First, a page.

Ford Makes Money from Tire Recalls

Tough times at Ford aren't quite as tough as you may think, and factory recalls don't always cost as much as they say either.

Bridgestone-Firestone has agreed to pay $240,000,000 (that's right, nearly a quarter of a Billion dollars) to Ford in order to settle liability claims by Ford over the recall of defective tires in year 2000 and 2001 that were linked to deadly highway accidents.

'The Bridgestone group benefits from the certainty that a settlement brings,' said Shoshi Arakawa, executive vice president, international operations of Bridgestone Corp. 'It is clear that the best option for the future of the North American tire business was to explore whether an acceptable settlement could be reached which would allow Firestone to put this matter behind it and focus on its future business opportunities. This settlement achieves that goal.' That's some pretty nicely worded spin language.

Ford replaced about 30 million Firestone tires in 2000 and 2001 after US federal safety regulators documented hundreds of accidents involving tire tread seperation in accidents involving Ford's SUV Explorer sport utility vehicle. An official investigation linked 271 fatalities and 800 accidents to events in which Explorers tipped over after parts of their Firestone tires peeled off at high speeds. Ford and Bridgestone blamed each other for the accidents, but US investigators concluded the accidents were mainly the result of flaws in the tires.

Ford paid money out when it did the recall, sure, but let's not forget that they got money back, too.

Recalls don't really cost as much as some manufacturers claim because they often can recover that money from the supplier who sold them the bad parts in the first place. That's only fair. It's also only fair that Ford live up to its first and primary responsibility to the consumer in the first place, without denying a claim by trying to blame someone else for the cars that it builds.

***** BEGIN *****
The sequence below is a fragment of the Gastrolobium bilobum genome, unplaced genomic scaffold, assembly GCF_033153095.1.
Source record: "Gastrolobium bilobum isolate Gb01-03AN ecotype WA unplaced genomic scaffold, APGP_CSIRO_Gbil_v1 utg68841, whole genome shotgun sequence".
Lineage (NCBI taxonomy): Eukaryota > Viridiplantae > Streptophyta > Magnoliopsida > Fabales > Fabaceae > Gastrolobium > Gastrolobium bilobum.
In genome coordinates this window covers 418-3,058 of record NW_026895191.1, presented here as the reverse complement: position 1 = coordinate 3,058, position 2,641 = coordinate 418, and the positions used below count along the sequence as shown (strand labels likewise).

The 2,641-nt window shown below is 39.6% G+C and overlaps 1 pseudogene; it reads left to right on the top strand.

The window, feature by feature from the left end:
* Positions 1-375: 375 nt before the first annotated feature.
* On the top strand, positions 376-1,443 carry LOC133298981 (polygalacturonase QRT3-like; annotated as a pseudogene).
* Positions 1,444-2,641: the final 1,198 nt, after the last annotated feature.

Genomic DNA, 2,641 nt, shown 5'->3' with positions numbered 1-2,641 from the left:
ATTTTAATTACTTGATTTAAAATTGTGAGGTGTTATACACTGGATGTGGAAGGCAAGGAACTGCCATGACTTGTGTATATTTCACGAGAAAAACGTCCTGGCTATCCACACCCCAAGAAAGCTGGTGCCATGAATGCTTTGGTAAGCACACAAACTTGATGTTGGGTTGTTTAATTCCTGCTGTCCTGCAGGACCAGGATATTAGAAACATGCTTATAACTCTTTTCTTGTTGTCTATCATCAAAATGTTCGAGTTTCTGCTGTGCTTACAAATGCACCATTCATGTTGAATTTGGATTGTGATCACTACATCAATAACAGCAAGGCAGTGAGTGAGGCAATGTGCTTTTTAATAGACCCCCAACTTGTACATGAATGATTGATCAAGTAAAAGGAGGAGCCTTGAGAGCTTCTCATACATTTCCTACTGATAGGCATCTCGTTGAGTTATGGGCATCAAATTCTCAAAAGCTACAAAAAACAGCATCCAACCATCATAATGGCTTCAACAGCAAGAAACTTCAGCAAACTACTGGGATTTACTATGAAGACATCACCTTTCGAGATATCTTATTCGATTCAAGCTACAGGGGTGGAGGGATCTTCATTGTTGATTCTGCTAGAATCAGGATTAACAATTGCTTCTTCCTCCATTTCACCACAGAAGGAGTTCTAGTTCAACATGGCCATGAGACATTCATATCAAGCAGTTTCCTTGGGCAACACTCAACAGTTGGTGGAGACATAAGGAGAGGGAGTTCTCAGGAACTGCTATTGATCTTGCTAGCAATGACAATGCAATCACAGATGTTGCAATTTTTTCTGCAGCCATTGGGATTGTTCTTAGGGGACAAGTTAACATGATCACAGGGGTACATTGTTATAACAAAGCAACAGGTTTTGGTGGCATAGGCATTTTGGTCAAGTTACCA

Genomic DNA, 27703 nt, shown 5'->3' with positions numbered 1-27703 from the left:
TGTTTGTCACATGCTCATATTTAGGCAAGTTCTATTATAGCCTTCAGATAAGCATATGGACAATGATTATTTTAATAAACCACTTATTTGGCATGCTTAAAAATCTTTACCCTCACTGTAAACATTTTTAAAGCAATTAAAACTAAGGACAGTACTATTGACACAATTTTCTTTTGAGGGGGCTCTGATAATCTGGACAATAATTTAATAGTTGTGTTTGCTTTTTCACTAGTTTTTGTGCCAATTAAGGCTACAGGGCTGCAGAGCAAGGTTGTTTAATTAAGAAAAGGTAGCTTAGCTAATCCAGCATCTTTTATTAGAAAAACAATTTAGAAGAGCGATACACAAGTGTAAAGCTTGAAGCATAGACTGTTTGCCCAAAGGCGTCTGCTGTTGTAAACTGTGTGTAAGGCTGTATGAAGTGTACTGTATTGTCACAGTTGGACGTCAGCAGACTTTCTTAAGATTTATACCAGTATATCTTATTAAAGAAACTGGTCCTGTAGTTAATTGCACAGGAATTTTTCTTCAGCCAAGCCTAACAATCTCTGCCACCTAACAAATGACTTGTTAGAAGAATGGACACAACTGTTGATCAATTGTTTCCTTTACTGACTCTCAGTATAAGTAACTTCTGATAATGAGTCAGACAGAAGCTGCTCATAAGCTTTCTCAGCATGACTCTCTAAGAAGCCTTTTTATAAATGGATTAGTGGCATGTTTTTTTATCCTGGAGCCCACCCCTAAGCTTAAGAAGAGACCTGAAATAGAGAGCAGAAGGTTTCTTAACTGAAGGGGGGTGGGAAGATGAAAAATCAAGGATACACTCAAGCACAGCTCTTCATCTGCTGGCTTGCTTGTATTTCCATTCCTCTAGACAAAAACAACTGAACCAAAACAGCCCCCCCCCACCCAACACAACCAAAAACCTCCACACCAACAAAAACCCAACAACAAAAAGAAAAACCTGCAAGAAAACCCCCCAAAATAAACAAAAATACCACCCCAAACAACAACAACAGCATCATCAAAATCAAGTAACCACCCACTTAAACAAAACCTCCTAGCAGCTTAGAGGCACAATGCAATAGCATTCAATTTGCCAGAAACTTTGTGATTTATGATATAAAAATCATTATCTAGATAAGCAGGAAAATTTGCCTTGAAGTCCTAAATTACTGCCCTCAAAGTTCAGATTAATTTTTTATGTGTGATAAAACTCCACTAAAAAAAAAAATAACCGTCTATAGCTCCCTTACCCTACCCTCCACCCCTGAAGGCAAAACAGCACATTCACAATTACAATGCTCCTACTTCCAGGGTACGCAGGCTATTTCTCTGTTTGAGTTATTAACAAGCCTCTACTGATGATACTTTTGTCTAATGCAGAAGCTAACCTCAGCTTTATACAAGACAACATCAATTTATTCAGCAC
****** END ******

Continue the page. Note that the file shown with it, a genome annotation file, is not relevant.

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Known nationwide as a leading Lemon Law attorney, Ronald L. Burdge has represented literally thousands of consumers in "lemon" lawsuits and actively co-counsels and coaches other Consumer Law attorneys. From 2005 through 2018, attorney Ronald L. Burdge has been named as the only Lemon Law Ohio Super Lawyer by Law and Politics magazine and Thomson Reuters Corp., Professional Division. Burdge restricts his practice to Lemon Law and Consumer Law cases. The Ohio Super Lawyer results are published annually in the January issue of Cincinnati Magazine. Ronald L. Burdge was named Consumer Law Trial Lawyer of the Year 2004 by the National Association of Consumer Advocates, the nation's largest organization of consumer law private and government attorneys. "Your impact on the auto industry has been magnified many times over because of the trail you blazed for others," stated NACA's Executive Director, Will Ogburn. Burdge has represented thousands of consumers in Ohio, Kentucky and elsewhere since 1978 and is a frequent lecturer to national, state and local Bar Associations and Judicial organizations. Burdge is admitted to Ohio's state and federal courts, Kentucky's state courts, and Indiana's federal courts. Other court admissions are on a "pro hac" temporary, case by cases basis.